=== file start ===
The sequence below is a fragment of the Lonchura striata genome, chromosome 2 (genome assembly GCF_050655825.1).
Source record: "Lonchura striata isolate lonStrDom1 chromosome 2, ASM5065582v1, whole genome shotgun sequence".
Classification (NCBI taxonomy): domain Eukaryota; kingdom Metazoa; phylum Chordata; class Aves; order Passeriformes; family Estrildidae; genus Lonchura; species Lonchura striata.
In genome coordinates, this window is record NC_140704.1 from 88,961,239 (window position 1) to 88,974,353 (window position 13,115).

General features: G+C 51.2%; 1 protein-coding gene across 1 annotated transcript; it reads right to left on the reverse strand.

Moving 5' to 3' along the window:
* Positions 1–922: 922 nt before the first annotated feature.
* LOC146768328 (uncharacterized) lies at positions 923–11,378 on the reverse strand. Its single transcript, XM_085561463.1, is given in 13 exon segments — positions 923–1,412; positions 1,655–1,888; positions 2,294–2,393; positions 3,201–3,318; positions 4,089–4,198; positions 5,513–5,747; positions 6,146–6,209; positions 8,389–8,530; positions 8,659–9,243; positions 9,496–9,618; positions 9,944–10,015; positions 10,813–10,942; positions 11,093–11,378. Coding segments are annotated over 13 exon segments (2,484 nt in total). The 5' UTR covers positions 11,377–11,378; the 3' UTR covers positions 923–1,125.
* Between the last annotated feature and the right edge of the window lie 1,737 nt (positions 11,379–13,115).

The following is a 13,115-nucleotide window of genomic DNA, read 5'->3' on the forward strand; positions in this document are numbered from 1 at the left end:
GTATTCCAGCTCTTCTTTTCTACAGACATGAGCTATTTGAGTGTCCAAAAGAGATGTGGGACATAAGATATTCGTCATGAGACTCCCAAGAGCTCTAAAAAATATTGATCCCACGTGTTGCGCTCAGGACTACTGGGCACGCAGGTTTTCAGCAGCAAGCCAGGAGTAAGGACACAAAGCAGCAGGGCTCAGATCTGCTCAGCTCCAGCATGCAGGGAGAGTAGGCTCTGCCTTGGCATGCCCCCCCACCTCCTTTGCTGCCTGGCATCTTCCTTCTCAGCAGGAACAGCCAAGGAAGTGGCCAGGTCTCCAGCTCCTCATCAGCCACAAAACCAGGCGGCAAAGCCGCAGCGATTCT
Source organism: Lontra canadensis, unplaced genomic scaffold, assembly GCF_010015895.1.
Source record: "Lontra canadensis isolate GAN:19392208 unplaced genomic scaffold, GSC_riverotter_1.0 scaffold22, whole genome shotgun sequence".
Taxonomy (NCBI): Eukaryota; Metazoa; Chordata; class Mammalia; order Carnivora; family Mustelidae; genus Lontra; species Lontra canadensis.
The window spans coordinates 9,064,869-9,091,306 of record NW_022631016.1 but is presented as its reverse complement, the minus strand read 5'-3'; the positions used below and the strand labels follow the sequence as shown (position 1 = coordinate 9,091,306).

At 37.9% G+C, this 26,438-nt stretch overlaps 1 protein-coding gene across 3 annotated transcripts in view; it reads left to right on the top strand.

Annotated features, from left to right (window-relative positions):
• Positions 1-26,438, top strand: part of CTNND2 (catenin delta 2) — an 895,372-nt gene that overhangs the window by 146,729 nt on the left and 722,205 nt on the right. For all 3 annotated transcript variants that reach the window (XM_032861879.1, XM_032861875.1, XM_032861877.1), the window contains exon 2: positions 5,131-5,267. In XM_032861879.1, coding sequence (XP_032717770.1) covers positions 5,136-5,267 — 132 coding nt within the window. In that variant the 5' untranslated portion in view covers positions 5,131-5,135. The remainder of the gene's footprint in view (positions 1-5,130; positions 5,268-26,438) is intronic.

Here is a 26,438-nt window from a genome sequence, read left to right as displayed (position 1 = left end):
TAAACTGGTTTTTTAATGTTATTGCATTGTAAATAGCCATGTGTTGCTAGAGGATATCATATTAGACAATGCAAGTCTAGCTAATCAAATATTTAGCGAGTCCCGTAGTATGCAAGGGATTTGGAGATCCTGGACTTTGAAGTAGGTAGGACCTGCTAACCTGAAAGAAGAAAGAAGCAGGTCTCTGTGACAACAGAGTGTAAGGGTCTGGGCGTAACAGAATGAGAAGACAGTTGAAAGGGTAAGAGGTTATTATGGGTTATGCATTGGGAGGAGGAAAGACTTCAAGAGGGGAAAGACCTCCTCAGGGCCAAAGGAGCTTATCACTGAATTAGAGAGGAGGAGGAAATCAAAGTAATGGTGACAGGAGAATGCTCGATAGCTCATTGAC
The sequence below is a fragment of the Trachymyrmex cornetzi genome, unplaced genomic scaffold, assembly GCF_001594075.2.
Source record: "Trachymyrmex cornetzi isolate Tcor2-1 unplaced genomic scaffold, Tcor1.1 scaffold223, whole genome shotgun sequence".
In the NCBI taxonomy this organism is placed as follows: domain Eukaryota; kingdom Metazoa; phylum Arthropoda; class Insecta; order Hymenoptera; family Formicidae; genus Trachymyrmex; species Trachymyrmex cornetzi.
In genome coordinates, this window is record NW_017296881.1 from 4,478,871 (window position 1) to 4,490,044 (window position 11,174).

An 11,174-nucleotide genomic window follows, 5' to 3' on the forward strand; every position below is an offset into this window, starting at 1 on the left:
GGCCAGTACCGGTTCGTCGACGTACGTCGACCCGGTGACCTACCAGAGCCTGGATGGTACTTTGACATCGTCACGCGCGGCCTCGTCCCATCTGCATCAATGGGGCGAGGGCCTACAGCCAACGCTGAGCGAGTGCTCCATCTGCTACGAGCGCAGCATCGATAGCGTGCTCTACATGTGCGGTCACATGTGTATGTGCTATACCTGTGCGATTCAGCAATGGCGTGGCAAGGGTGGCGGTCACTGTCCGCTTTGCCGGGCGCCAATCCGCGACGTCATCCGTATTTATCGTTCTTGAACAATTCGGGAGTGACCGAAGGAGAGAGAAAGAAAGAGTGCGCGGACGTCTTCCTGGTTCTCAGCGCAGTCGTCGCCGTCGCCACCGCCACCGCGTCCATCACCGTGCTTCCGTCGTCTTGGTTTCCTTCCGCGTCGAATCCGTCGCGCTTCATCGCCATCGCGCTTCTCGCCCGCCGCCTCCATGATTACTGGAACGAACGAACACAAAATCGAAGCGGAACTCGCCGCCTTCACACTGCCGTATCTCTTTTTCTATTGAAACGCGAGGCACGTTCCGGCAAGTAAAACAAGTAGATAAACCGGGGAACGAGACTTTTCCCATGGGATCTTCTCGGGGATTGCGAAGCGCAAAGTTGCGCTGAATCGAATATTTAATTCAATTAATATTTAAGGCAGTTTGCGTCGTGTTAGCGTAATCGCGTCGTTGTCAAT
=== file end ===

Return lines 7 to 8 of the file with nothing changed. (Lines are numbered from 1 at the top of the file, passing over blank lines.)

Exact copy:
* Positions 1–922: 922 nt before the first annotated feature.
* LOC146768328 (uncharacterized) lies at positions 923–11,378 on the reverse strand. Its single transcript, XM_085561463.1, is given in 13 exon segments — positions 923–1,412; positions 1,655–1,888; positions 2,294–2,393; positions 3,201–3,318; positions 4,089–4,198; positions 5,513–5,747; positions 6,146–6,209; positions 8,389–8,530; positions 8,659–9,243; positions 9,496–9,618; positions 9,944–10,015; positions 10,813–10,942; positions 11,093–11,378. Coding segments are annotated over 13 exon segments (2,484 nt in total). The 5' UTR covers positions 11,377–11,378; the 3' UTR covers positions 923–1,125.